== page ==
Lots of pushback on Super Bowl bid details

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The NFL's long and expensive list of demands tied to Minneapolis' bid to host the Super Bowl in 2018 has raised many eyebrows and cast some of the major players in an unflattering light. It's even spawned a new Twitter hashtag.

The Star Tribune obtained a copy of the NFL’s 153-page checklist, which has been kept under wraps by the league, and published it Sunday. It's clear the document's purpose is to have the NFL control nearly every public and private aspect of the event, and to have Minnesota pay for the privilege of hosting the game.

Among the requirements are 35,000 free parking spaces; access to “top quality” golf courses in the summer or fall before the game; free police escorts for NFL owners; free presidential suites at top hotels; portable cellular towers at team hotels, if cellphone signal strength isn’t acceptable; free billboards, free radio ads and free newspaper advertising leading up to the game.

"At no cost to the NFL" is a phrase repeated 150 times in the document, according to YahooSports.com.

The Minneapolis Super Bowl Bid committee responded with a statement saying it did not agree to all the NFL's specifications, but it won't say what exactly it did agree to. The committee also said it has no plans to make the winning bid public.

The committee also said it plans to raise enough money from private sector donors to cover all the costs so taxpayers will not have to foot the bill, adding that it already has $30 million pledged for that purpose. But the committee doesn't plan to disclose any information about the private fundraising, either.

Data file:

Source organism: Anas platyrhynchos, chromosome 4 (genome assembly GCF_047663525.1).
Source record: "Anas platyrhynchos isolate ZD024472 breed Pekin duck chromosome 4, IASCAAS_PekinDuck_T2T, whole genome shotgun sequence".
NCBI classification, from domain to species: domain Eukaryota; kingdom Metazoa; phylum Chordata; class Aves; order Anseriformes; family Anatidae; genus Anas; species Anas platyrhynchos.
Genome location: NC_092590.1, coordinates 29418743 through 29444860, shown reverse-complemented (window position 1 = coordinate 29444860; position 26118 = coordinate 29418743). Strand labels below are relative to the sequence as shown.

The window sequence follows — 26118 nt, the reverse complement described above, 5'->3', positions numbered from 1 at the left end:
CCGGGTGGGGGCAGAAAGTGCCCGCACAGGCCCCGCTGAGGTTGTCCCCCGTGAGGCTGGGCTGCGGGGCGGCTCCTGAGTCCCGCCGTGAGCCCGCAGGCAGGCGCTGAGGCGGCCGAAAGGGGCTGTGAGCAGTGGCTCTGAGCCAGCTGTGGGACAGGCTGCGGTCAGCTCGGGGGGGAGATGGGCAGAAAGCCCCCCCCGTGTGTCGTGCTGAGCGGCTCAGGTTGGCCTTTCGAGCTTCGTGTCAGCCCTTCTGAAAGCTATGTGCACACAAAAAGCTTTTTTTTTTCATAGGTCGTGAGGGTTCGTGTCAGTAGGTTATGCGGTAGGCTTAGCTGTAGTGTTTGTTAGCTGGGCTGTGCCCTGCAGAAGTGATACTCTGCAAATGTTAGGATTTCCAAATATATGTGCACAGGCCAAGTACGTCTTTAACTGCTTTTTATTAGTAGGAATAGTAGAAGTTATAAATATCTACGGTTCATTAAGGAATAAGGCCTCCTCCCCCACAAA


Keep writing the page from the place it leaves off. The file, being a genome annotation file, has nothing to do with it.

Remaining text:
Minneapolis Mayor Betsy Hodges said even she hasn't seen the final bid, so she doesn't know what the city is responsible for, the Star Tribune reported.

Should we be surprised by the demands of the NFL, or the secrecy of the process? MPR News blogger Bob Collins said it's the cost of doing business with the "divas" of the NFL. But, he argues, it doesn't make anybody involved in the process look very good.

Blogger Frank Schwab of YahooSports puts it this way:

The Super Bowl is the biggest event on the American sporting calendar and the NFL has plenty of experience in how to operate the game. But some of the demands seem to be made just because they're the NFL and know they can get away with them, but that's the cost of hosting a Super Bowl.

The story has spawned a lot of activity on Twitter, and even led to a new hashtag, #superbowldemands, where users have been suggesting other things the NFL should demand. Here's a sampling:

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